Investor Discuss Eurozone Prognosis
David Lubin of Citi moderated a panel of investor speakers at the event. Tulio Vera (Bladex Asset Management), Jim Barrineau (ICE Canyon), Dave Rolley (Loomis Sayles) and Hari Hariharan (NWI Management) offered their perspectives on the Eurozone crisis and its effects on EM.
The panel kicked off with a discussion of whether the Eurozone crisis would result in a “lost decade” for Europe. Hariharan argued that a common Eurobond solution would not work, and panelists agreed that the ten days following the panel would be crucial for determining how bad the crisis could get. Rolley pointed out that, at one point, the “lost decade” was presented as the worst case scenario, but it had since become more of a base case. Without ECB help, a depression (and not a recession) would be possible for Europe.
Lubin compared the crisis to Latin America in the 1980s, but Vera saw more similarities with 1990s Japan. Barrineau suggested the best prism to use was a Rogoff framework: “Heavily indebted countries, post financial crises, grow much slower than one would expect for 5-10 years….this happened to the US and it will happen in Europe,” he commented. He believed that the implications for EM were unambiguously negative, and warned that some Eurozone members might leave the common currency within two years. Lubin polled the audience on this point, and a show of hands revealed that most EMTA members in attendance agreed.
The role of the IMF was also debated. Rolley commented that the IMF did not have enough resources to solve the Eurozone crisis, and changing IMF rules to give more power to China and Brazil was not realistic. Barrineau did not believe it was appropriate policy to increase the financial resources of the IMF in order to bail out a wealthy Europe if it meant doing it on the backs of people from far-poorer regions. He offered that the IMF could be used to get around ECB restrictions. Vera picked up on the theme of the shift in geopolitics, with EM wanting more representation in multinational institutions as they became a larger piece of the global economy.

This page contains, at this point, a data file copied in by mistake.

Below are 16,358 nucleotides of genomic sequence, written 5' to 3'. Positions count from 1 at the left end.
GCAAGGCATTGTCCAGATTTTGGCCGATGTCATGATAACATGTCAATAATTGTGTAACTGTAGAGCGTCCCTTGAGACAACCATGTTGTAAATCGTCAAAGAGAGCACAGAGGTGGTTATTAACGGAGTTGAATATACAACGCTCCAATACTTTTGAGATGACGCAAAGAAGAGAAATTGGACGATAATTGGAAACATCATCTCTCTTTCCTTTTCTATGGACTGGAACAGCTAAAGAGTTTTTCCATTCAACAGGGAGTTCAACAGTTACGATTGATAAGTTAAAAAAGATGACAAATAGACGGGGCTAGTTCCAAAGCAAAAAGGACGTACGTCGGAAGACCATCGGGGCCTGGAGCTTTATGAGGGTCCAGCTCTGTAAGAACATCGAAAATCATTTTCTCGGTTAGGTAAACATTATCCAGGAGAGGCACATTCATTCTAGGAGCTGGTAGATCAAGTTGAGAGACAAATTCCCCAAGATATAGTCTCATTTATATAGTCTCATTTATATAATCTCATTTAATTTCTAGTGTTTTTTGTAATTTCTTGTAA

Lubin then asked the panelists their thoughts on inflation, and whether an inflationary period would be on the horizon. Vera thought a deflationary environment would occur during the next 12 months, but over the next five years it was less clear. Barrineau forecast moderate disinflation over the next 12 months, and inflation over the next five years.
In terms of future predications, Hariharan and Rolley were positive on Mexico, while Hariharan expressed uncertainty about the CNH currency. Barrineau disagreed on Mexico, and offered Venezuela as a potential outperformer. Vera viewed the main themes of 2012 as Euro weakness and Europe’s vulnerability.
Sell Side Panel Discusses 2012 Economic Outlook
Joyce Chang of JPMorgan led a panel on the Economic Outlook for the Emerging Markets in 2012 following Rhodes’ keynote address. Alberto Ades (Bank of America Merrill Lynch), Piero Ghezzi (Barclays Capital), Kasper Bartholdy (Credit Suisse), Drausio Giacomelli (Deutsche Bank) and Paulo Leme (Goldman Sachs) discussed varying degrees of pessimistic expectations for 2012, focusing largely on the Eurozone.
Chang opened by commenting that 2011 was ending with the most vulnerable global financial outlook since the 2008 crisis. On the other hand, she noted that, despite the tumultuous year, EM debt had outperformed many other asset classes. Chang invited her panelists to describe their 2012 outlooks.
Ades laid out three scenarios, but believed that the most likely cases were the “bad” (some improvement in second half of 2012, with 3.5% global growth) and the “ugly” (economic growth not gaining any traction in second half). He expected the Eurozone would end the year with 0.6% growth after a period of contraction, with US growth at 1.9% in 2012.